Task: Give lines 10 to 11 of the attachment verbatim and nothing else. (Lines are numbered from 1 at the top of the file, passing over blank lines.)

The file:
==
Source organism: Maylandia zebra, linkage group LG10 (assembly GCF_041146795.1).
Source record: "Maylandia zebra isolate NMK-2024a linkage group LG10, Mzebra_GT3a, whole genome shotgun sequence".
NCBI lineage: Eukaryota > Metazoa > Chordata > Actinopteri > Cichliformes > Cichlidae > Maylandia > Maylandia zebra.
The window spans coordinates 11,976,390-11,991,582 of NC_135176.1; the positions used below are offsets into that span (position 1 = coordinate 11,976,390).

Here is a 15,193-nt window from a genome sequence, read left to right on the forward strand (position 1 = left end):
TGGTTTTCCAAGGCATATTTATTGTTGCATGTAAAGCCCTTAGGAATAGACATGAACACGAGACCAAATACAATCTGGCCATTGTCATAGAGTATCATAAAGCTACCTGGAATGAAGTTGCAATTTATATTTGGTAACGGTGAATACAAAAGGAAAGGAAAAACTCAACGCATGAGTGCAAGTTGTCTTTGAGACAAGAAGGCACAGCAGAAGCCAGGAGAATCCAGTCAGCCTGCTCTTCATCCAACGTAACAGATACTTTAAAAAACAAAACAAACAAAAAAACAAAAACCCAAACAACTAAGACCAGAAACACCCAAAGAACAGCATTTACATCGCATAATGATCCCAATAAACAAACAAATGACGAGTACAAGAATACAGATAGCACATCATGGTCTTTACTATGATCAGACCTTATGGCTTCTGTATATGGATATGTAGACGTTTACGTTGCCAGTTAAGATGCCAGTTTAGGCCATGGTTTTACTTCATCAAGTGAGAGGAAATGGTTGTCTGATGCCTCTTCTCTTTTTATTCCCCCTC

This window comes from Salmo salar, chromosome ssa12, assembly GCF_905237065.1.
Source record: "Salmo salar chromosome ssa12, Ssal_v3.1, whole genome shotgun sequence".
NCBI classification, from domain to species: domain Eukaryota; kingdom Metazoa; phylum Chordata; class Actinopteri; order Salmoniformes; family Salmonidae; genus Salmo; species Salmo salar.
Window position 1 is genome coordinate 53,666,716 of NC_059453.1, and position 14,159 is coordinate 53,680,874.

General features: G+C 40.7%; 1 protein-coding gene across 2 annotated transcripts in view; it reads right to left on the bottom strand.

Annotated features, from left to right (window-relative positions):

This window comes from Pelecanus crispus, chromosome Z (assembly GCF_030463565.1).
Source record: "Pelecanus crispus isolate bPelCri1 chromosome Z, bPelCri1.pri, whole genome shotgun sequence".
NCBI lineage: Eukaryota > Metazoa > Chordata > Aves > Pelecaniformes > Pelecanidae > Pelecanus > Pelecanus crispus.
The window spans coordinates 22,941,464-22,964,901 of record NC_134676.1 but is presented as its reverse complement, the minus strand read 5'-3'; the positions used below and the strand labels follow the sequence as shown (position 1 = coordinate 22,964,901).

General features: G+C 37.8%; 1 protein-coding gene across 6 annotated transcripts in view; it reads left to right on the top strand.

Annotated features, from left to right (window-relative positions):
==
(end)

Window position 1 is genome coordinate 53,666,716 of NC_059453.1, and position 14,159 is coordinate 53,680,874.

General features: G+C 40.7%; 1 protein-coding gene across 2 annotated transcripts in view; it reads right to left on the bottom strand.